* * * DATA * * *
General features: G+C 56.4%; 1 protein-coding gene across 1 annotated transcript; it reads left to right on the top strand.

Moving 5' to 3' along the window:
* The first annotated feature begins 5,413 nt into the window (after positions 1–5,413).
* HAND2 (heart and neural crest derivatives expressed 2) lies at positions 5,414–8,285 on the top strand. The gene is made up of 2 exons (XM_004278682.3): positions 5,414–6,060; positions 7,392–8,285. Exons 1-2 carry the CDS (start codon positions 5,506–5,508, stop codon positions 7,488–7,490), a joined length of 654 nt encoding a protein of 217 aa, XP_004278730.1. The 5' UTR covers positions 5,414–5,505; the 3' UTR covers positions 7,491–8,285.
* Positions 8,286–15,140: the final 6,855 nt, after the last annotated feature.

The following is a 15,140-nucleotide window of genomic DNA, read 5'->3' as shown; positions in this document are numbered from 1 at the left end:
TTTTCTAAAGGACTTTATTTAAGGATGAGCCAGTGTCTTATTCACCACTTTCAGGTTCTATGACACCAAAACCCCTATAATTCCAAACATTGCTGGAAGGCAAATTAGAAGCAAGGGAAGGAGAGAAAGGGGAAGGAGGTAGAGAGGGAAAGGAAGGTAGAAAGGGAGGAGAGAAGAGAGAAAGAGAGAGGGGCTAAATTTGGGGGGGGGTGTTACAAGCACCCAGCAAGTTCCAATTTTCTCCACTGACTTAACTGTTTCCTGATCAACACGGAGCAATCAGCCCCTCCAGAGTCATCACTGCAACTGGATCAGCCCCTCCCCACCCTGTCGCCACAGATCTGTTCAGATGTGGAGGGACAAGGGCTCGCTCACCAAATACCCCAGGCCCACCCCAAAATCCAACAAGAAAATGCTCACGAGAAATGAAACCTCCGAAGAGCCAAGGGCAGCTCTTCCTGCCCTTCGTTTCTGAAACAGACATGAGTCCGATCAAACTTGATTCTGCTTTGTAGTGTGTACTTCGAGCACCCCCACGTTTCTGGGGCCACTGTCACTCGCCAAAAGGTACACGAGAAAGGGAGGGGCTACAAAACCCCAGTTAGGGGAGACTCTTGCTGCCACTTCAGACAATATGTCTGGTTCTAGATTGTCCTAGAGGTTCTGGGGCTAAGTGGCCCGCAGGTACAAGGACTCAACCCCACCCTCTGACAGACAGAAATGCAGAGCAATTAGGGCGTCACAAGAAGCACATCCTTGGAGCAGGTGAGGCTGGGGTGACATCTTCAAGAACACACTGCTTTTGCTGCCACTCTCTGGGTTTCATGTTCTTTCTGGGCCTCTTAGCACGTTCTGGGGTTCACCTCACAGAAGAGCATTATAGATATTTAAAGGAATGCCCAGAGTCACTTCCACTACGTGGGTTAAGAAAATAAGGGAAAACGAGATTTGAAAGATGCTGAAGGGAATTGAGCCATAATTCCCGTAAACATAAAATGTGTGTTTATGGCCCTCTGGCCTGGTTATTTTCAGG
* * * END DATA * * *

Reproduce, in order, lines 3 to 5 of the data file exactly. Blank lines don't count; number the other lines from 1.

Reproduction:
* The first annotated feature begins 5,413 nt into the window (after positions 1–5,413).
* HAND2 (heart and neural crest derivatives expressed 2) lies at positions 5,414–8,285 on the top strand. The gene is made up of 2 exons (XM_004278682.3): positions 5,414–6,060; positions 7,392–8,285. Exons 1-2 carry the CDS (start codon positions 5,506–5,508, stop codon positions 7,488–7,490), a joined length of 654 nt encoding a protein of 217 aa, XP_004278730.1. The 5' UTR covers positions 5,414–5,505; the 3' UTR covers positions 7,491–8,285.
* Positions 8,286–15,140: the final 6,855 nt, after the last annotated feature.